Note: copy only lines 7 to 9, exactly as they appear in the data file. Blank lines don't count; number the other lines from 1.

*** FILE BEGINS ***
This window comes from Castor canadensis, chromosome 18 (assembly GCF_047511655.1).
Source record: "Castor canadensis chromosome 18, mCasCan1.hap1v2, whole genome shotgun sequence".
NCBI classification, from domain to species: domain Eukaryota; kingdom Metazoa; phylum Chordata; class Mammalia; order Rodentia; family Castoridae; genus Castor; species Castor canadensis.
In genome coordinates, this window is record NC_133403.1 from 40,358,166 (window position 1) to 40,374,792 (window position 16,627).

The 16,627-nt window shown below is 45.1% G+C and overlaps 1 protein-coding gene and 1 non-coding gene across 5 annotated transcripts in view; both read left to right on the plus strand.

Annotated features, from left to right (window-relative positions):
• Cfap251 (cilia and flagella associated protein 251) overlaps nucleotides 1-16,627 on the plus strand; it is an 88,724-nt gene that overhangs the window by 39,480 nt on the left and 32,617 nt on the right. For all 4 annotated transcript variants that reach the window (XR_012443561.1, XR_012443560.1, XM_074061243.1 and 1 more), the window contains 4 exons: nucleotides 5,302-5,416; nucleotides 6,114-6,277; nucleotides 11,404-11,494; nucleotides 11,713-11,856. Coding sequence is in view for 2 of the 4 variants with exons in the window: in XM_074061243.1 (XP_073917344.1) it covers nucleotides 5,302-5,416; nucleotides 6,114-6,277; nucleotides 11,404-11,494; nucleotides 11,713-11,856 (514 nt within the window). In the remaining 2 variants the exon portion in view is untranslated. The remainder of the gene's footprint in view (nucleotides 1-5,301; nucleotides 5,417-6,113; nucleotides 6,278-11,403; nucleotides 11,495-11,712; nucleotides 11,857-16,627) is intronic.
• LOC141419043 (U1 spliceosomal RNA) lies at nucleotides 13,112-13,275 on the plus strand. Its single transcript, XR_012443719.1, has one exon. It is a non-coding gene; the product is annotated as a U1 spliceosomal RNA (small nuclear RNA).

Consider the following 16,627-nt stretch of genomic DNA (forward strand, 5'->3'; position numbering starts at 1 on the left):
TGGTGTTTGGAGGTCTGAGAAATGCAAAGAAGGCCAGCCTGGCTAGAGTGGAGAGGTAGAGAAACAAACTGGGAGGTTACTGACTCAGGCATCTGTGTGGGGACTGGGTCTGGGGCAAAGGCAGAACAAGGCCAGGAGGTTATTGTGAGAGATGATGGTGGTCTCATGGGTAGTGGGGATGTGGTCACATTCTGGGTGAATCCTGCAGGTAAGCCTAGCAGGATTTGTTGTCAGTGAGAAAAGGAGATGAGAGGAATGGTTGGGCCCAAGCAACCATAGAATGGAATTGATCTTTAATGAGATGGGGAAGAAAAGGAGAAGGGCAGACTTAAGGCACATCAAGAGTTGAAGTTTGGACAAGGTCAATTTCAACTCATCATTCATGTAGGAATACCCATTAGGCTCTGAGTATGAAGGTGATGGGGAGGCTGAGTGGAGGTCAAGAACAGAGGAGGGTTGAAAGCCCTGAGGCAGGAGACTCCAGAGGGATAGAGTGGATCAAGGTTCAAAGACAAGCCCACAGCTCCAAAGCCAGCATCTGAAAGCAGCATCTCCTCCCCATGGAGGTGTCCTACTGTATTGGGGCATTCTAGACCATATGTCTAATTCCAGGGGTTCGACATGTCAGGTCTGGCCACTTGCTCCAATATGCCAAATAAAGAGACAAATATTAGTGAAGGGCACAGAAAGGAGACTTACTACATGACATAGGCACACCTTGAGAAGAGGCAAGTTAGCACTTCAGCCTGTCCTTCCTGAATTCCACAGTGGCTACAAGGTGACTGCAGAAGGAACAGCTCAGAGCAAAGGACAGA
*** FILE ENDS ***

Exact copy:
• Cfap251 (cilia and flagella associated protein 251) overlaps nucleotides 1-16,627 on the plus strand; it is an 88,724-nt gene that overhangs the window by 39,480 nt on the left and 32,617 nt on the right. For all 4 annotated transcript variants that reach the window (XR_012443561.1, XR_012443560.1, XM_074061243.1 and 1 more), the window contains 4 exons: nucleotides 5,302-5,416; nucleotides 6,114-6,277; nucleotides 11,404-11,494; nucleotides 11,713-11,856. Coding sequence is in view for 2 of the 4 variants with exons in the window: in XM_074061243.1 (XP_073917344.1) it covers nucleotides 5,302-5,416; nucleotides 6,114-6,277; nucleotides 11,404-11,494; nucleotides 11,713-11,856 (514 nt within the window). In the remaining 2 variants the exon portion in view is untranslated. The remainder of the gene's footprint in view (nucleotides 1-5,301; nucleotides 5,417-6,113; nucleotides 6,278-11,403; nucleotides 11,495-11,712; nucleotides 11,857-16,627) is intronic.
• LOC141419043 (U1 spliceosomal RNA) lies at nucleotides 13,112-13,275 on the plus strand. Its single transcript, XR_012443719.1, has one exon. It is a non-coding gene; the product is annotated as a U1 spliceosomal RNA (small nuclear RNA).

Consider the following 16,627-nt stretch of genomic DNA (forward strand, 5'->3'; position numbering starts at 1 on the left):